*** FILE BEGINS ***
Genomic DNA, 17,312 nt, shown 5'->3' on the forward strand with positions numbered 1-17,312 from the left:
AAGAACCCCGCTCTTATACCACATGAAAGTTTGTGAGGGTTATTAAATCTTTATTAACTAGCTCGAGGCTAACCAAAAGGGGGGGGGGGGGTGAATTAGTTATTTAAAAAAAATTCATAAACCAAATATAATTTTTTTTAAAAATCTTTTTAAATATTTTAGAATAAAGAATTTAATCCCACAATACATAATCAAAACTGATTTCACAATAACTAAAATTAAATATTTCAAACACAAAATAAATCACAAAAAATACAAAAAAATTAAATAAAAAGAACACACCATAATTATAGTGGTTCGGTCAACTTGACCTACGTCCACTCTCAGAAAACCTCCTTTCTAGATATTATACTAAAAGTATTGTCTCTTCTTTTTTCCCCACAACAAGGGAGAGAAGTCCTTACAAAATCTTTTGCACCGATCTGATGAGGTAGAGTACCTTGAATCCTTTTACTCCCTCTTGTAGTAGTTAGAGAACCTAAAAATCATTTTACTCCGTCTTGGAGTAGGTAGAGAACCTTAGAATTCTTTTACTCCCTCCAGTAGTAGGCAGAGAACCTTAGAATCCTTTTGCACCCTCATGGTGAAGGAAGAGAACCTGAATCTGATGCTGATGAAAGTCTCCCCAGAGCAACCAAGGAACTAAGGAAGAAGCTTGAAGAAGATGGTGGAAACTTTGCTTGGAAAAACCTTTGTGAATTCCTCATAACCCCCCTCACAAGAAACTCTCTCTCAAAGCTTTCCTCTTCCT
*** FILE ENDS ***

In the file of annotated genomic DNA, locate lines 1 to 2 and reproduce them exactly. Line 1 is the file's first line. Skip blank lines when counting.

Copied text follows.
Genomic DNA, 17,312 nt, shown 5'->3' on the forward strand with positions numbered 1-17,312 from the left:
AAGAACCCCGCTCTTATACCACATGAAAGTTTGTGAGGGTTATTAAATCTTTATTAACTAGCTCGAGGCTAACCAAAAGGGGGGGGGGGGGTGAATTAGTTATTTAAAAAAAATTCATAAACCAAATATAATTTTTTTTAAAAATCTTTTTAAATATTTTAGAATAAAGAATTTAATCCCACAATACATAATCAAAACTGATTTCACAATAACTAAAATTAAATATTTCAAACACAAAATAAATCACAAAAAATACAAAAAAATTAAATAAAAAGAACACACCATAATTATAGTGGTTCGGTCAACTTGACCTACGTCCACTCTCAGAAAACCTCCTTTCTAGATATTATACTAAAAGTATTGTCTCTTCTTTTTTCCCCACAACAAGGGAGAGAAGTCCTTACAAAATCTTTTGCACCGATCTGATGAGGTAGAGTACCTTGAATCCTTTTACTCCCTCTTGTAGTAGTTAGAGAACCTAAAAATCATTTTACTCCGTCTTGGAGTAGGTAGAGAACCTTAGAATTCTTTTACTCCCTCCAGTAGTAGGCAGAGAACCTTAGAATCCTTTTGCACCCTCATGGTGAAGGAAGAGAACCTGAATCTGATGCTGATGAAAGTCTCCCCAGAGCAACCAAGGAACTAAGGAAGAAGCTTGAAGAAGATGGTGGAAACTTTGCTTGGAAAAACCTTTGTGAATTCCTCATAACCCCCCTCACAAGAAACTCTCTCTCAAAGCTTTCCTCTTCCT